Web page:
The ancient Chinese curse – “May you live in interesting times” – certainly springs to mind these days. What does the election of Donald Trump mean for the healthcare industry, the Affordable Care Act (ACA) and current healthcare market trends? Let’s take a quick look at the likely effects of the election, but first let’s set the stage:
- Per a July 2016 federal Department of Health and Human Services study, it is estimated that 18% of 2016 personal income in aggregate will be spent on healthcare, with 5% of the population accounting for nearly half of the estimated $3.3 trillion 2016 healthcare spending and 50% of the population spending less than $3,000 each.
- The healthcare cost reduction effect of the Great Recession has dissipated, with an anticipated healthcare cost increase of over 5% per year projected through 2025. The economic drag on the U.S. economy of healthcare spending has returned to almost pre-recession levels, and accountable care organization (ACO) savings to date have been relatively nominal.
- Once aged in, Medicare will have over 70 million Baby Boomer generation seniors to care for…and with rising life expectancy comes greater lifetime healthcare costs.
- The United States will have a shortfall of doctors before 2025, with a significant primary care shortfall expected, a significant shortage of doctors available who accept Medicaid and the U.S. ranked as the 24th of 28 countries by the number of doctors per thousand people among the Organization for Economic Development countries.
- 20 million people were afforded insurance under ACA programs, including over 9 – 11 million (varies depending on source studies) in 2016 through the insurance exchanges and the remainder through Medicaid expansion in 32 states (as of September 2016).
- Approximately 73 million Americans were covered by Medicaid or CHIP. Federal subsidies for Medicaid expansion are to trend downwards to 90% by 2020. A growing number of states are moving toward managed Medicaid programs in an effort to contain costs that, in some instances, previously threatened to bankrupt state budgets in the absence of further tax increases.
Will anything happen quickly with healthcare anti-reform efforts in the first year of the Trump administration? My guess is no. This is a highly charged area that can pit the federal government against the states and can engage all of the healthcare industry’s and U.S. population’s interests (and special interests). This frankly will be a food fight of gigantic size if the Trump administration chooses to fully re-open either or both of the tax code or the ACA. Incremental change, however, certainly can be effected more expeditiously. More on this below, as we look at interesting trends and issues.
Trend – The Move Toward Financial Risk and Population Health Management: The above numbers tell the same story that drove the enactment of the ACA in the first place – healthcare spending in the US is higher than the American business community and population want it to be and we are still facing the demographic juggernaut of the Baby Boomer generation. Given the fragmentation of the current healthcare delivery system, the move toward global risk (with providers being responsible for managing both the hospital (institutional) cost and the professional (doctor and ancillary services) cost), or similar or transitional methods, is the only real tool in the current toolbox. Plus, when properly implemented, it can both reduce cost of care, improve outcomes and generate profitability for providers and health plans…unlike the current fee-for-service environment. Insurance companies and hospitals both can support this initiative for their own reasons. As to population health management, the thesis of managing people earlier, preventively and in a coordinated approach to keep them healthier and avoid or defer the burdens of illness continues to make sense regardless of the administration, especially in light of the aging of America. This is the best opportunity to reduce the cost of care in the long term.
Bottom Line: Expect the current move toward risk and population health management to continue. There’s too much opportunity and money in this new “Wild West” sector of healthcare for it to disappear, especially in the absence of other proven alternatives.
Trend – Consolidation and Convergence: Absent a stock or debt market disaster, the current consolidation and convergence trends in the health plan, hospital, physician, post-acute and other sectors likely will continue. In the face of uncertainty (such as the possible repeal of some or all of the ACA, it is better to be a larger company than a smaller one. Also, as Republican administrations, and “business-friendly” administrations, have tended to be less proactive in healthcare antitrust enforcement, we likely will see a continued arms race in size and scale between the payor and provider sectors of the healthcare industry. Plus, we don’t expect technology or regulation burdens to ease on the industry in the near term, all of which can be spread at scale to result in a lower cost per unit.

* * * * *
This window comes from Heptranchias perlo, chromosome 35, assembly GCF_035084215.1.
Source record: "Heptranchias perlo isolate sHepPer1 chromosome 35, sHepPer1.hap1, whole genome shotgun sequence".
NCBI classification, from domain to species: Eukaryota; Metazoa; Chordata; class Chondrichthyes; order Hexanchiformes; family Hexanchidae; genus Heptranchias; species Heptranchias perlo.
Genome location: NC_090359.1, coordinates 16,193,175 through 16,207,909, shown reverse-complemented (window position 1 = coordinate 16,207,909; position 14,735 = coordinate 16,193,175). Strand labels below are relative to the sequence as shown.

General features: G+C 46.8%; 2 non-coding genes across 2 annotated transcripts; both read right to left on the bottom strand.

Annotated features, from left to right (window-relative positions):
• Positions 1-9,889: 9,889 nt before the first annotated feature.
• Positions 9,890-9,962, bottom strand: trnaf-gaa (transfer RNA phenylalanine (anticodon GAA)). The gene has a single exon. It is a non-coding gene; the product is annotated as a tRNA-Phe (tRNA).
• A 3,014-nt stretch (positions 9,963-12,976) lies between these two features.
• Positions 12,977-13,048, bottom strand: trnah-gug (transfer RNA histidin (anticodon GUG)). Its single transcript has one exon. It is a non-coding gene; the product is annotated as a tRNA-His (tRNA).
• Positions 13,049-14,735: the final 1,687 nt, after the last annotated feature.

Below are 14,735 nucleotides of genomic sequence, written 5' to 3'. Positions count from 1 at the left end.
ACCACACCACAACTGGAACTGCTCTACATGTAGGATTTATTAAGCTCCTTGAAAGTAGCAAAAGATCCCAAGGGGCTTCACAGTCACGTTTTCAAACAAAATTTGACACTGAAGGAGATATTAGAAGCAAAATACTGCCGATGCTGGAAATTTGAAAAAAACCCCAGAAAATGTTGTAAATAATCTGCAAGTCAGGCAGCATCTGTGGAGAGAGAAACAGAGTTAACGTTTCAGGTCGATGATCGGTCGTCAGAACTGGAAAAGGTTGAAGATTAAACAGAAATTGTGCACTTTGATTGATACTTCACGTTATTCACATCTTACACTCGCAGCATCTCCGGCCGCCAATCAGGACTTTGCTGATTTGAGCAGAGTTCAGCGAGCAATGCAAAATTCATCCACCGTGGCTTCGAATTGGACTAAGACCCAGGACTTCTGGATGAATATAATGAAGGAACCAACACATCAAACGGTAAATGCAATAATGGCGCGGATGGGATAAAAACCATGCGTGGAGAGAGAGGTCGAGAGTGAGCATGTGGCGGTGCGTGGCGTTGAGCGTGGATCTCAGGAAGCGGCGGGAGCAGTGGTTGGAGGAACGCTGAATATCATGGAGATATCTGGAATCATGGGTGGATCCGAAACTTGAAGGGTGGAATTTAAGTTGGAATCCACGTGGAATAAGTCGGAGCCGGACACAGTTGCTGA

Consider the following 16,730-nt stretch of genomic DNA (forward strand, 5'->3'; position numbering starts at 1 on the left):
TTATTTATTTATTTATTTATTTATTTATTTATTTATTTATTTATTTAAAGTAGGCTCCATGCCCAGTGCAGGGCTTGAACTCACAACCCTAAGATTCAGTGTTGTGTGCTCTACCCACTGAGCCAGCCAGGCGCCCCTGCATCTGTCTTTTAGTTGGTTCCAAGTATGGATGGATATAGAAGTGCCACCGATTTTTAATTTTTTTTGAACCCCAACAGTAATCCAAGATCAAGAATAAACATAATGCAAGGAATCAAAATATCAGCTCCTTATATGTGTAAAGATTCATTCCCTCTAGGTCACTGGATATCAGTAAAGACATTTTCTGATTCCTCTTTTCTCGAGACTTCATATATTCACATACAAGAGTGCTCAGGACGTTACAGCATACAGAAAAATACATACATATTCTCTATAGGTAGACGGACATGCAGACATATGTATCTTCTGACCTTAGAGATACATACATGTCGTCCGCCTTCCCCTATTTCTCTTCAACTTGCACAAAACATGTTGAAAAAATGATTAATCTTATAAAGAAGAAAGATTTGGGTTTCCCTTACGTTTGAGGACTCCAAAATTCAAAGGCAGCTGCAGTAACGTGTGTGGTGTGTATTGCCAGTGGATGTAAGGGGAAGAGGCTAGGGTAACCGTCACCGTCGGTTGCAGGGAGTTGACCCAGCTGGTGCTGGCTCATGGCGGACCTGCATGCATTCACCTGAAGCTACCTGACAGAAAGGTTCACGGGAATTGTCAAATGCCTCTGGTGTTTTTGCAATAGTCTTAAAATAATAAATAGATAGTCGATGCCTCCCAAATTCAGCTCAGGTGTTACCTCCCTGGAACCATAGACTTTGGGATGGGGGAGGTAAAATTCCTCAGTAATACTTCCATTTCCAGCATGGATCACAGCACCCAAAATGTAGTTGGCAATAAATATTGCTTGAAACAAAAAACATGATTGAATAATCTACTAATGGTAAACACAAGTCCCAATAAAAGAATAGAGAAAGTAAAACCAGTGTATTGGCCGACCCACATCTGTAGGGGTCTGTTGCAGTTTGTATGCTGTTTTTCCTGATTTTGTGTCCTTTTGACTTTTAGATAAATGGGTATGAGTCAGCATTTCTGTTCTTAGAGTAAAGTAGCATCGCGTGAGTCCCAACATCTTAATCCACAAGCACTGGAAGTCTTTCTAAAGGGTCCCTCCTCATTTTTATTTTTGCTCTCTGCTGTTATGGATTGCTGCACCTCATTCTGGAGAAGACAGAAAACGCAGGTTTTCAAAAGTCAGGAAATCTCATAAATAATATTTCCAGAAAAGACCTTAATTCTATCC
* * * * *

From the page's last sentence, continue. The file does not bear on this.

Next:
Bottom Line: Expect the consolidation trend that started prior to 2010 to continue until industry scale is reached across the sectors and reimbursement system stability is in place. We may even see acceleration of the trend currently if antitrust enforcement is relaxed from the higher work rate under the Obama administration.
Trend – Technology Changes Healthcare: Healthcare lags behind other industries in technology adoption and, while the cost of technology acquisition and implementation can be high, it is essentially a prerequisite for taking on financial risk and operating population health management structures. Additionally, technology, such as smartphones, can facilitate patient engagement and also can be seen as a brand differentiator for healthcare organizations. Telemedicine/telehealth also is beginning to show promise for care delivery improvement and reducing healthcare spending.
Bottom Line: Expect the continuing technological transformation of healthcare delivery, but the pace may be slower if the federal government does not fund healthcare technology at the same levels as it did with the “meaningful use” program. Not necessarily a bad thing, though, if technology has to show its own return on investment, rather than be adopted solely to meet governmental prescriptive mandates and to garner the “brass ring” incentive payments.
Issue – Prescription Drug Pricing: The largest opportunity for a quick decrease in healthcare spending, the American patient has no love for the high prices charged by many pharmaceutical companies or the poor customer service and opaque systems of the pharmacy benefit management companies. This is quintessential “low hanging fruit” for the new Trump administration to try to negotiate lower pricing arrangements for Medicare (and even Medicaid) drugs, although one has to question whether a pro-business administration will view the pharmaceutical companies as targets or as allies.
Bottom Line: Uncertain, but interesting times ahead for prescription drug pricing. It may be tough to resist this attractive “sound bite” of St. George (aka Donald Trump) slaying the Big Pharma dragon for the benefit of the American consumer.